Florida’s Third District Court of Appeal dealt a major blow to property rights when it upheld the Village of Miami Shores’ ban on front-yard vegetable gardens. This means homeowners Hermine Ricketts and Tom Carroll—and others like them—are still banned from growing a front yard garden to provide food for themselves. Hermine and Tom are represented by the Institute for Justice (IJ), which first challenged the ban in November 2013.
“Today’s decision gives local government the power to flatly ban homeowners from growing plants in their front yards simply because they intend to eat them,” explains IJ Attorney Ari Bargil, who argued in court on behalf of Hermine and Tom. “The decision authorizes government to criminalize something people have freely done for centuries—grow food to feed themselves.”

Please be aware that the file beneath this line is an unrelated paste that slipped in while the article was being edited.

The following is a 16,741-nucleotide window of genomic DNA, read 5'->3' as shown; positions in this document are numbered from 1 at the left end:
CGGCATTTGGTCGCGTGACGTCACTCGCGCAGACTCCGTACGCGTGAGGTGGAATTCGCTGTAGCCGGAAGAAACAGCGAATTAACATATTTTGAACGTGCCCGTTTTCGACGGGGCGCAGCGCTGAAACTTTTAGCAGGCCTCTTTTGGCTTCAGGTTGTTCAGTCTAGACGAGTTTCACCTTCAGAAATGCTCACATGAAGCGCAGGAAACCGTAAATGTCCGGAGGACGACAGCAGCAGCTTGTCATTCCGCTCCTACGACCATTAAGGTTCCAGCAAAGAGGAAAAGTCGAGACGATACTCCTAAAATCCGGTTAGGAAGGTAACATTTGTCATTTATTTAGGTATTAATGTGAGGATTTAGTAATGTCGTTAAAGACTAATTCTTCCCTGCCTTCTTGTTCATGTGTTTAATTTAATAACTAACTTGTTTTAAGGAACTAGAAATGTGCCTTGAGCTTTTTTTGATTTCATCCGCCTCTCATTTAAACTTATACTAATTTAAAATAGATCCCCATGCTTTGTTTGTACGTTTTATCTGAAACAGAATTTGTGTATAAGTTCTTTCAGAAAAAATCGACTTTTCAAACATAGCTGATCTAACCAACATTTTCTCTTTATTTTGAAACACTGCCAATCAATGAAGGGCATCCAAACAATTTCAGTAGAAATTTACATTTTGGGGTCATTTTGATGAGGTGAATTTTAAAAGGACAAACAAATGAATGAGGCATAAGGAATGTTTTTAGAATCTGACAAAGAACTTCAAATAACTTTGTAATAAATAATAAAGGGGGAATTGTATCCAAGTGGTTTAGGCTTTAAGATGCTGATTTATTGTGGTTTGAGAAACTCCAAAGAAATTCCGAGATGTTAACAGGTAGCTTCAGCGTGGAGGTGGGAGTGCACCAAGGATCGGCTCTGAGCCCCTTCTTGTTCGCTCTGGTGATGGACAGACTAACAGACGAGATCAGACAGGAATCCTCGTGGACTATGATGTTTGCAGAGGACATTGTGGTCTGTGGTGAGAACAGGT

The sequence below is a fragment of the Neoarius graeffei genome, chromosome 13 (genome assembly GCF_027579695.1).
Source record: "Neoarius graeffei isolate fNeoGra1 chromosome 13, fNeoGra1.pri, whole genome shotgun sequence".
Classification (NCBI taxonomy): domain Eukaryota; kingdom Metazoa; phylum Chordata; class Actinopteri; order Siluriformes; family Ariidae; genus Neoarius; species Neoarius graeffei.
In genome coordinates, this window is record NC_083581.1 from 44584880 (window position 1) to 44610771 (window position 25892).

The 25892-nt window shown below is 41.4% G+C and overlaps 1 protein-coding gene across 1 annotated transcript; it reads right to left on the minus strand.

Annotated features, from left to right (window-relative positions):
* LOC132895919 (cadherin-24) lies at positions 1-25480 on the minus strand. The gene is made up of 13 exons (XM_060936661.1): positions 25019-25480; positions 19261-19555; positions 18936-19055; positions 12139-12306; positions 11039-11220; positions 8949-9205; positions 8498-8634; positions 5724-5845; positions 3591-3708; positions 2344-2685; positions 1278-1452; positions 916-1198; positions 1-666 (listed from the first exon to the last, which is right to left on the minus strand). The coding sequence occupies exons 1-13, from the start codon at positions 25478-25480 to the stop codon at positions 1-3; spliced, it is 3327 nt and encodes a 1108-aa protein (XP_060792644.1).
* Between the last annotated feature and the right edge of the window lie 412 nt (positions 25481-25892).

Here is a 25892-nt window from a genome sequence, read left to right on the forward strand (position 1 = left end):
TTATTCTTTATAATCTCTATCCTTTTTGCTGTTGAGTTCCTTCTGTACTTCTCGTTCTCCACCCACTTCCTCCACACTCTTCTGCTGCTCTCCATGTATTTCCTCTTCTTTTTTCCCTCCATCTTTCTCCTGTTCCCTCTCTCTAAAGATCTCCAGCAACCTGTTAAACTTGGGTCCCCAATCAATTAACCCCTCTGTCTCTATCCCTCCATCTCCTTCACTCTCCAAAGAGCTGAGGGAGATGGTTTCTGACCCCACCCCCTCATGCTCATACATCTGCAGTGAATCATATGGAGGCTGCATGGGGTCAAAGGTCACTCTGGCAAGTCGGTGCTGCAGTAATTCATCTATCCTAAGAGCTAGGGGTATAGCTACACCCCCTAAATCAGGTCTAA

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In March 2013, Miami Shores adopted a zoning ordinance banning front-yard vegetable gardens. Only vegetables are banned—trees, fruit and garden gnomes are fine. And despite its purported aesthetics-based justification, the ban applies to attractive and unattractive gardens alike. The ban immediately impacted Hermine and Tom, a married couple who had used their front-yard garden to grow vegetables and other plants for 17 years. Miami Shores told Hermine and Tom to destroy their garden or face fines of $50 per day. Unable to bear the cost of the fines, they dug up their garden.
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